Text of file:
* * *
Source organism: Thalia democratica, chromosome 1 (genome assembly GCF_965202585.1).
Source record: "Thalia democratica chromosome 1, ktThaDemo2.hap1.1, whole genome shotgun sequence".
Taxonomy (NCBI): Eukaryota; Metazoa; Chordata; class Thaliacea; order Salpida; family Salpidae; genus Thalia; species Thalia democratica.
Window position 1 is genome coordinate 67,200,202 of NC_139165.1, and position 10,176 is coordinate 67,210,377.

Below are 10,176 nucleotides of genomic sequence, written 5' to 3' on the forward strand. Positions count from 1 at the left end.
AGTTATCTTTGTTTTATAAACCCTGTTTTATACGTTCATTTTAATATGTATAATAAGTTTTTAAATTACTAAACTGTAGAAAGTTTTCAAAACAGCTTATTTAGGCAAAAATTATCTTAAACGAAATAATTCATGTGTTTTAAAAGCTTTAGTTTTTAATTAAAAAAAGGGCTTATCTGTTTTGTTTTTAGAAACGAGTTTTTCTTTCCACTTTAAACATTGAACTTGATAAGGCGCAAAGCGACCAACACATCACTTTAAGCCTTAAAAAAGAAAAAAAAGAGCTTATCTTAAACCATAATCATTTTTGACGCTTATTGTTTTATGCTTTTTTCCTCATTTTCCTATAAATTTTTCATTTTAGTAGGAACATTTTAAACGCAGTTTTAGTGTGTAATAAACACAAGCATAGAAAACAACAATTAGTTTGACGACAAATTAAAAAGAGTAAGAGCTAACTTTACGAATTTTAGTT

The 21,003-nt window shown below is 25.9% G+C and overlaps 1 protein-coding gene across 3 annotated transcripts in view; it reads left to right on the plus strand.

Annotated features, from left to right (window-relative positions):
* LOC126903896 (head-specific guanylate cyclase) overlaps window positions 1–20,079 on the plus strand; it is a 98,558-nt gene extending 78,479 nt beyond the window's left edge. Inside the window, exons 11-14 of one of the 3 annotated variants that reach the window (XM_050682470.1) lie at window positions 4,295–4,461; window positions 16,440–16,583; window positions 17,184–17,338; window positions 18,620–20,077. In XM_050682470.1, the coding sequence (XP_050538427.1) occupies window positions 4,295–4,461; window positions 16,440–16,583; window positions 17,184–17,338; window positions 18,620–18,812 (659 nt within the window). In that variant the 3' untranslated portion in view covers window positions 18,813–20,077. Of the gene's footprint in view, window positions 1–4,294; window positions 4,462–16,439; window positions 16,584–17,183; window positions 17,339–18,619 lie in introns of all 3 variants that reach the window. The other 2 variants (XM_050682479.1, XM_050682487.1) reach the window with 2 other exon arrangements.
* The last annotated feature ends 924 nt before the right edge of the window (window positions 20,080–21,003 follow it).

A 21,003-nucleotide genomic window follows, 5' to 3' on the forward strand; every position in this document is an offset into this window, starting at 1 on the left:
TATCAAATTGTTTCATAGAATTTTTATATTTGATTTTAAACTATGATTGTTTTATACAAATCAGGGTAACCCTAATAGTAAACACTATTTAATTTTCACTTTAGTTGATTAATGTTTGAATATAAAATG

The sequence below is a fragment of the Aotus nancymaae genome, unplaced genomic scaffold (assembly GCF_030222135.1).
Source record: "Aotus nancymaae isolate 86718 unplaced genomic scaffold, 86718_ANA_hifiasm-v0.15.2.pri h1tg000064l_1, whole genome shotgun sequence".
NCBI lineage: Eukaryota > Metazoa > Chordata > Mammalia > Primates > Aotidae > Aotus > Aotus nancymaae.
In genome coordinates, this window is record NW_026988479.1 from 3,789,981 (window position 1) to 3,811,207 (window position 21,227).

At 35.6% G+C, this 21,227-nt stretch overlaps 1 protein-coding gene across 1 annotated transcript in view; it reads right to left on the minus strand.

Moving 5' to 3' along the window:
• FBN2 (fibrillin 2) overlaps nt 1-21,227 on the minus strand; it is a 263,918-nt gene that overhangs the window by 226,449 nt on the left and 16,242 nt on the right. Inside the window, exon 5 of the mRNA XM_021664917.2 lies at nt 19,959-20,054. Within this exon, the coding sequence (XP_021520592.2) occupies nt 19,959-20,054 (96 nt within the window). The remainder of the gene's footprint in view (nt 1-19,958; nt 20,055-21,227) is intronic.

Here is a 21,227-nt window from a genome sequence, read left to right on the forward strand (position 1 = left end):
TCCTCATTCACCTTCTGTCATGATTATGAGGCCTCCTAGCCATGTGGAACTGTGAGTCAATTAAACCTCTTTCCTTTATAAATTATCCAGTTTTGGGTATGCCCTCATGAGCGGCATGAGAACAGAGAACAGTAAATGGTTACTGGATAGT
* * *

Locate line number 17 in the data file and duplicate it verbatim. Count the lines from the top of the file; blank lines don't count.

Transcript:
At 35.6% G+C, this 21,227-nt stretch overlaps 1 protein-coding gene across 1 annotated transcript in view; it reads right to left on the minus strand.